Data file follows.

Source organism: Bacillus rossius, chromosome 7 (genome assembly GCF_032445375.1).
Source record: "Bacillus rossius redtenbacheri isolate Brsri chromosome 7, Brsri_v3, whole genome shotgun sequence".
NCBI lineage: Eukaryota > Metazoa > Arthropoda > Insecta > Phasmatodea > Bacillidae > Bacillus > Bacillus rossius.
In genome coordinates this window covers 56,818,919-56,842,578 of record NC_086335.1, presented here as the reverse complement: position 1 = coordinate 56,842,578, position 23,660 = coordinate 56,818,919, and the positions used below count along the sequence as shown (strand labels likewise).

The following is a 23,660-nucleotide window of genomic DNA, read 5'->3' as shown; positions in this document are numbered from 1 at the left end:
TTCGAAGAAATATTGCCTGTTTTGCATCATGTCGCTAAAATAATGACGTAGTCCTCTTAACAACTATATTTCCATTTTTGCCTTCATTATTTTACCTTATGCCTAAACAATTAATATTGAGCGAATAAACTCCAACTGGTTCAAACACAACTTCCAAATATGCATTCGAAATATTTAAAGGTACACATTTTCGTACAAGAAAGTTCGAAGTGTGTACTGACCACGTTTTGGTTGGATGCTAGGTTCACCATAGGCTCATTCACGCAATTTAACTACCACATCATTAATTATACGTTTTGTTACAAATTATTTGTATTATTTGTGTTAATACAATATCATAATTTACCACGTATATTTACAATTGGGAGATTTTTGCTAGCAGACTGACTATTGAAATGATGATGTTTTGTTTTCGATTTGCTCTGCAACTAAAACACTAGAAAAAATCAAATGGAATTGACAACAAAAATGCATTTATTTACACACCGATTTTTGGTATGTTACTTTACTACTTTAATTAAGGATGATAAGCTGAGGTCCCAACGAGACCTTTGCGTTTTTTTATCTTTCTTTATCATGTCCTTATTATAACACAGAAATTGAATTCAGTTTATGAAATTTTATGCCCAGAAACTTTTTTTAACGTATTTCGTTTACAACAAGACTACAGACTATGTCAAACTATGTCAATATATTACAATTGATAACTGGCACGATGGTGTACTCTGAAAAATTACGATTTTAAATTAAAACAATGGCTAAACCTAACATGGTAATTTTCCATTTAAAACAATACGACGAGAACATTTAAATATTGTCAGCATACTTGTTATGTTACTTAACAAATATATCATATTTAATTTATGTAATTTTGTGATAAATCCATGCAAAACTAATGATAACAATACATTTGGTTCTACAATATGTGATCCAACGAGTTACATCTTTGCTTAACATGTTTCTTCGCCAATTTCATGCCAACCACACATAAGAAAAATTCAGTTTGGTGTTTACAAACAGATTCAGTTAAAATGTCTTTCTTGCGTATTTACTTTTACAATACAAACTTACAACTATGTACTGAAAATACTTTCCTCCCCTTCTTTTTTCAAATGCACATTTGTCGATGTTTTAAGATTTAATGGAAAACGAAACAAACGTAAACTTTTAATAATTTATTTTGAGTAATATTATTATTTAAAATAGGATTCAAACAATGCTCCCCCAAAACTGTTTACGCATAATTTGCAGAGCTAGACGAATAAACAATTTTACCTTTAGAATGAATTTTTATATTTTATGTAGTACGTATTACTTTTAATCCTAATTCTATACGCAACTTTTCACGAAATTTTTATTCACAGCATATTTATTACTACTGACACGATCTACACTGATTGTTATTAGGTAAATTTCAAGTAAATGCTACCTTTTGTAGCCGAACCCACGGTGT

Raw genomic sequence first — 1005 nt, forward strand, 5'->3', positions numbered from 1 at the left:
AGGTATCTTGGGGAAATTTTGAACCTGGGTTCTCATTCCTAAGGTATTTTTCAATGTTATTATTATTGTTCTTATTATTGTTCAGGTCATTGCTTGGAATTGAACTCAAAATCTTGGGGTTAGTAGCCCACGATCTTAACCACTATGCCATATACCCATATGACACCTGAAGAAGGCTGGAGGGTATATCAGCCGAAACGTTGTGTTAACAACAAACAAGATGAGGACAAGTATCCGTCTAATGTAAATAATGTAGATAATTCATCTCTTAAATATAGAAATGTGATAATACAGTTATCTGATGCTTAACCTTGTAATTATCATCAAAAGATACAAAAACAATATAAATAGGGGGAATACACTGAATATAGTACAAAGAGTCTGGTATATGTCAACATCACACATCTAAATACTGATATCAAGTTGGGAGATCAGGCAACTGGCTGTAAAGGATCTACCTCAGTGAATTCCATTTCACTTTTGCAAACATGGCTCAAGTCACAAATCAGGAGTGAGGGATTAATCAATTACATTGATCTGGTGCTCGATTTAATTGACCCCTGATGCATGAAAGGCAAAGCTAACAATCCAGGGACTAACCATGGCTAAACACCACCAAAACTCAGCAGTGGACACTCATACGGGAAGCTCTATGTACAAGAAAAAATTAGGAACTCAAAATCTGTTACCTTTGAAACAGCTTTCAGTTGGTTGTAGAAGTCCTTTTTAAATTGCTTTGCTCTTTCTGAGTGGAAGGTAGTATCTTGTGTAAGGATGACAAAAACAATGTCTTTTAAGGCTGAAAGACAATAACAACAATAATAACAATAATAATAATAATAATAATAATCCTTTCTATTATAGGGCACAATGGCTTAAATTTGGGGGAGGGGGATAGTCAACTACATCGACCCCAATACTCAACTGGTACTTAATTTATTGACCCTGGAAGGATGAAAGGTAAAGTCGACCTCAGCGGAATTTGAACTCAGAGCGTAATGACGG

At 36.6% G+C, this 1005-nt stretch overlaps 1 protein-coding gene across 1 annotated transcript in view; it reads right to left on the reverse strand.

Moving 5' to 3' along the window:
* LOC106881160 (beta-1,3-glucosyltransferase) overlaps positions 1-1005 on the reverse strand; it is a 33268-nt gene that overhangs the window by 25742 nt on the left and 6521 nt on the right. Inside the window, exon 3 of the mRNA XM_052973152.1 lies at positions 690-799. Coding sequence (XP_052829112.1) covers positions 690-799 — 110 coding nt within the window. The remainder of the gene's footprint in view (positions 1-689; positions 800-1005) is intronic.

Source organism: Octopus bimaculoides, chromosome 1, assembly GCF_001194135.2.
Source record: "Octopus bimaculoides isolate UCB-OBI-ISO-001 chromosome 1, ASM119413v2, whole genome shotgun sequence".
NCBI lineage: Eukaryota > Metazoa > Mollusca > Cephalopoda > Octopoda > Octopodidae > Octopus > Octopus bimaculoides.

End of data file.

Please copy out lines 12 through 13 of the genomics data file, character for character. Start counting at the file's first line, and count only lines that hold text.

Source organism: Octopus bimaculoides, chromosome 1, assembly GCF_001194135.2.
Source record: "Octopus bimaculoides isolate UCB-OBI-ISO-001 chromosome 1, ASM119413v2, whole genome shotgun sequence".